Analysis-Ukraine war turns the post-COVID car revival in Central Europe on its head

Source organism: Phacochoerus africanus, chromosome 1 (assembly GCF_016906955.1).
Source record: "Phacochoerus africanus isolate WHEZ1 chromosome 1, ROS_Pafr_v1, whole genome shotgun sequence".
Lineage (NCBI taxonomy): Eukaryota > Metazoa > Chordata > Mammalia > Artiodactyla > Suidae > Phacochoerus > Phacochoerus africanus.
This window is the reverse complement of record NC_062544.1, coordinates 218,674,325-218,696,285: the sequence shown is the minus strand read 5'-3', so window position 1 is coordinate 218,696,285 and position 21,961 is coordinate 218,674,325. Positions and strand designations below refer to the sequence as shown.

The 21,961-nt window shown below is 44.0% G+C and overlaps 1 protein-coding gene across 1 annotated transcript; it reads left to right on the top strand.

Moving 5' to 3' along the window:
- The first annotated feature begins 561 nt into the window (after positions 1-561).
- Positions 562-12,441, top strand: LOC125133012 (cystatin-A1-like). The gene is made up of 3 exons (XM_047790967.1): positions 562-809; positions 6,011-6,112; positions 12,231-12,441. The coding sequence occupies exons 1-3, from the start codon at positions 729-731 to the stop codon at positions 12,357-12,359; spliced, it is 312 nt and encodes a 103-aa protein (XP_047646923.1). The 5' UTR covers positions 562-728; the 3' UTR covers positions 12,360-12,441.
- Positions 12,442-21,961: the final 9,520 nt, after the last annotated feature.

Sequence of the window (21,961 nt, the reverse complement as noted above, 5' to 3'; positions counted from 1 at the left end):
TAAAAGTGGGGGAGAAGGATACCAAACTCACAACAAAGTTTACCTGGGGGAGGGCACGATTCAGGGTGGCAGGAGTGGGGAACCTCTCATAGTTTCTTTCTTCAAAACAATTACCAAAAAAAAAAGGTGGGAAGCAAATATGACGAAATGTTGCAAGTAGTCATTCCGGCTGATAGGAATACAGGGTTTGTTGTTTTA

© . FILE PHOTO: A worker moves auto parts on a production line at the Volkswagen factory in Wolfsburg, Germany, March 1, 2019. REUTERS/Fabian Bimmer/ By Jason Hovet and Gergely Szakacs PRAGUE () – Russia’s invasion of Ukraine sparks hope for renewed growth in the auto industry in central Europe this year after the pandemic, fueling the risk of sharper economic slowdowns. The conflict in Ukraine has exacerbated supply problems and is also pushing up prices for materials such as nickel or palladium, which will put more pressure on the global automotive sector. The rise in energy costs also seeps into supply chains. The pain will be felt especially hard in Central Europe, where the sector plays an important role and there have been some disruptions since Russia invaded Ukraine on February 24. Volkswagen (DE:) has temporarily halted production at two plants in Poland. Another VW unit, Skoda Auto, the Czech Republic’s largest exporter, has halted production of its ENYAQ iV electric model, warning that production of other models would also be endangered due to the unavailability of key wiring harnesses from Ukraine. Production stoppages will take their toll as the Czech car industry accounts for about a quarter of industrial production and exports. In Hungary, the automotive sector accounts for 28% of industrial exports. Deutsche Bank (DE:) strategist Christian Wietoska estimated in a March 11 note that every week of complete disruptions to car production — something we saw when factories closed at the start of the coronavirus pandemic in 2020 — deducted about 0.1 percentage point. of gross domestic product in the Czech Republic or Hungary, more than in Poland or Romania. New interruptions could limit production of Czech cars at least into the second quarter, said Jiri Polansky, an economist at the Czech unit of Erste Group Bank. “This year could be difficult for the Czech economy, at least the first half of it, and the automotive sector will be one of the most negative,” he said. The region’s economies posted a strong recovery in 2021, but faced headwinds this year as high inflation began to cool growth. DOWNWARD REVIEWS While analysts say forecasts of the overall impact on the auto sector are still difficult to estimate with high uncertainties, there are signs that the conflict will hurt economies as industrial production is impacted and even higher inflation impacts consumer spending or dampens business investment. The governor of the Czech National Bank, Jiri Rusnok, told Czech radio on March 9 that there would be “undoubtedly” a delay. The bank previously forecast a GDP increase of 3% this year, compared to 3.3% in 2021. Hungary’s deputy governor Barnabas Virag said this week that the war in Ukraine poses downside risks to economic growth. brought with it. The latest shock comes after two lean years for the auto sector in central Europe, first with factory closures in 2020. Global chip shortages have hampered production since last year, causing the Czech sector to produce up to 300,000 fewer cars than planned last year. Czech trade association AutoSAP said this week that a third of Czech companies are already reporting a lack of materials or components as a result of the conflict in Ukraine. It had previously forecast a return to growth for this year, but AutoSAP director Zdenek Petzl said it would be a success to reach a production level of 1.1 million cars in 2021. “The impact will be huge,” he told . “It’s amazing that companies have survived the storm of the past two years. But now the question is what will happen.” In Romania, the economy minister has set up a task force to prepare for the impact in key industrial segments, such as the automotive sector, which is facing supply problems for some parts. Peter Virovacz, an economist at ING in Budapest, said Hungary’s production decline may be half that of 2020, but the recovery would be much slower. “The auto sector will not be able to boost economic growth to the extent that we would have seen it without the war,” he said.

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